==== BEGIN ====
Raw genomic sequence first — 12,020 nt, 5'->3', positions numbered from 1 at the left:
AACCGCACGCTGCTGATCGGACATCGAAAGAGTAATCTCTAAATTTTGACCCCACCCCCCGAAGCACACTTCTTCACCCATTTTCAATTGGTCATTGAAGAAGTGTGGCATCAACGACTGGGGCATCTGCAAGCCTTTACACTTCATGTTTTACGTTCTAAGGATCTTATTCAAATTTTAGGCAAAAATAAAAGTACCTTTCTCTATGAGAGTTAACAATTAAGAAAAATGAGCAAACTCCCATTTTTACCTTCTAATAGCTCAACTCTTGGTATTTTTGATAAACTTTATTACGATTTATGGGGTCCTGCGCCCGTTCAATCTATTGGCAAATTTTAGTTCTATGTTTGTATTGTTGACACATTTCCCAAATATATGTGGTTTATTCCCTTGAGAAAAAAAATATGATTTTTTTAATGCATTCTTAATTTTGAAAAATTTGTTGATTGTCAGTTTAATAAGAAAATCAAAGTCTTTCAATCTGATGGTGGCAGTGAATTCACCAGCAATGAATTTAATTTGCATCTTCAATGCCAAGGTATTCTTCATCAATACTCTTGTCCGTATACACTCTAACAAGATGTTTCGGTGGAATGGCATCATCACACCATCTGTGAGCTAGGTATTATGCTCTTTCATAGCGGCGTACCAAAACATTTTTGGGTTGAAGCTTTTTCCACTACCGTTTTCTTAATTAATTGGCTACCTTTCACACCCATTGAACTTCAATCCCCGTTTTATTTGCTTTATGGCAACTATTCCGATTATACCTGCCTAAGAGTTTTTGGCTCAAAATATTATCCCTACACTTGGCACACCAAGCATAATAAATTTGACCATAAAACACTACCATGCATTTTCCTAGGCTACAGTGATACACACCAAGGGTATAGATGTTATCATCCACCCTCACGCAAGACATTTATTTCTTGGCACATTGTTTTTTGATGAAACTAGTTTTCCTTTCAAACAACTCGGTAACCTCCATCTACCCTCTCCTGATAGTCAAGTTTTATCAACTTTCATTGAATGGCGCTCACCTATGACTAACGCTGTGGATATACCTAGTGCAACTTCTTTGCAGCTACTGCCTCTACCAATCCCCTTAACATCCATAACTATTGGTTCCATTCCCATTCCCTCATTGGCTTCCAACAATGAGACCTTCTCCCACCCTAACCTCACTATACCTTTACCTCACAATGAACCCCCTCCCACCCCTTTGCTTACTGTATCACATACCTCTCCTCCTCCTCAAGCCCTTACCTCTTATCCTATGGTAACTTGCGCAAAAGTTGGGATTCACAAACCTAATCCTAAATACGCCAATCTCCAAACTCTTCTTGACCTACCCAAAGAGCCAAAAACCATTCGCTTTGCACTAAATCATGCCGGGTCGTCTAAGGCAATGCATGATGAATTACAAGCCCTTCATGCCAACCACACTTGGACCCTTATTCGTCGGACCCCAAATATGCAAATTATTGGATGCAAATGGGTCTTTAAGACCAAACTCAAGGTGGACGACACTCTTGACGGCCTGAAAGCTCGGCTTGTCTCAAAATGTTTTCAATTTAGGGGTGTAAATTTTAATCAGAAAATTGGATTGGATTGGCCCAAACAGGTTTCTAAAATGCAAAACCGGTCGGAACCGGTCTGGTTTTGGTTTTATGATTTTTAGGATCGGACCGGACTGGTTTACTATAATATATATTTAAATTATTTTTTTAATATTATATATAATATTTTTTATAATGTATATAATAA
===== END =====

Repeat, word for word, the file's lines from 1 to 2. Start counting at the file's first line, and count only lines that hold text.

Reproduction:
Raw genomic sequence first — 12,020 nt, 5'->3', positions numbered from 1 at the left:
AACCGCACGCTGCTGATCGGACATCGAAAGAGTAATCTCTAAATTTTGACCCCACCCCCCGAAGCACACTTCTTCACCCATTTTCAATTGGTCATTGAAGAAGTGTGGCATCAACGACTGGGGCATCTGCAAGCCTTTACACTTCATGTTTTACGTTCTAAGGATCTTATTCAAATTTTAGGCAAAAATAAAAGTACCTTTCTCTATGAGAGTTAACAATTAAGAAAAATGAGCAAACTCCCATTTTTACCTTCTAATAGCTCAACTCTTGGTATTTTTGATAAACTTTATTACGATTTATGGGGTCCTGCGCCCGTTCAATCTATTGGCAAATTTTAGTTCTATGTTTGTATTGTTGACACATTTCCCAAATATATGTGGTTTATTCCCTTGAGAAAAAAAATATGATTTTTTTAATGCATTCTTAATTTTGAAAAATTTGTTGATTGTCAGTTTAATAAGAAAATCAAAGTCTTTCAATCTGATGGTGGCAGTGAATTCACCAGCAATGAATTTAATTTGCATCTTCAATGCCAAGGTATTCTTCATCAATACTCTTGTCCGTATACACTCTAACAAGATGTTTCGGTGGAATGGCATCATCACACCATCTGTGAGCTAGGTATTATGCTCTTTCATAGCGGCGTACCAAAACATTTTTGGGTTGAAGCTTTTTCCACTACCGTTTTCTTAATTAATTGGCTACCTTTCACACCCATTGAACTTCAATCCCCGTTTTATTTGCTTTATGGCAACTATTCCGATTATACCTGCCTAAGAGTTTTTGGCTCAAAATATTATCCCTACACTTGGCACACCAAGCATAATAAATTTGACCATAAAACACTACCATGCATTTTCCTAGGCTACAGTGATACACACCAAGGGTATAGATGTTATCATCCACCCTCACGCAAGACATTTATTTCTTGGCACATTGTTTTTTGATGAAACTAGTTTTCCTTTCAAACAACTCGGTAACCTCCATCTACCCTCTCCTGATAGTCAAGTTTTATCAACTTTCATTGAATGGCGCTCACCTATGACTAACGCTGTGGATATACCTAGTGCAACTTCTTTGCAGCTACTGCCTCTACCAATCCCCTTAACATCCATAACTATTGGTTCCATTCCCATTCCCTCATTGGCTTCCAACAATGAGACCTTCTCCCACCCTAACCTCACTATACCTTTACCTCACAATGAACCCCCTCCCACCCCTTTGCTTACTGTATCACATACCTCTCCTCCTCCTCAAGCCCTTACCTCTTATCCTATGGTAACTTGCGCAAAAGTTGGGATTCACAAACCTAATCCTAAATACGCCAATCTCCAAACTCTTCTTGACCTACCCAAAGAGCCAAAAACCATTCGCTTTGCACTAAATCATGCCGGGTCGTCTAAGGCAATGCATGATGAATTACAAGCCCTTCATGCCAACCACACTTGGACCCTTATTCGTCGGACCCCAAATATGCAAATTATTGGATGCAAATGGGTCTTTAAGACCAAACTCAAGGTGGACGACACTCTTGACGGCCTGAAAGCTCGGCTTGTCTCAAAATGTTTTCAATTTAGGGGTGTAAATTTTAATCAGAAAATTGGATTGGATTGGCCCAAACAGGTTTCTAAAATGCAAAACCGGTCGGAACCGGTCTGGTTTTGGTTTTATGATTTTTAGGATCGGACCGGACTGGTTTACTATAATATATATTTAAATTATTTTTTTAATATTATATATAATATTTTTTATAATGTATATAATAA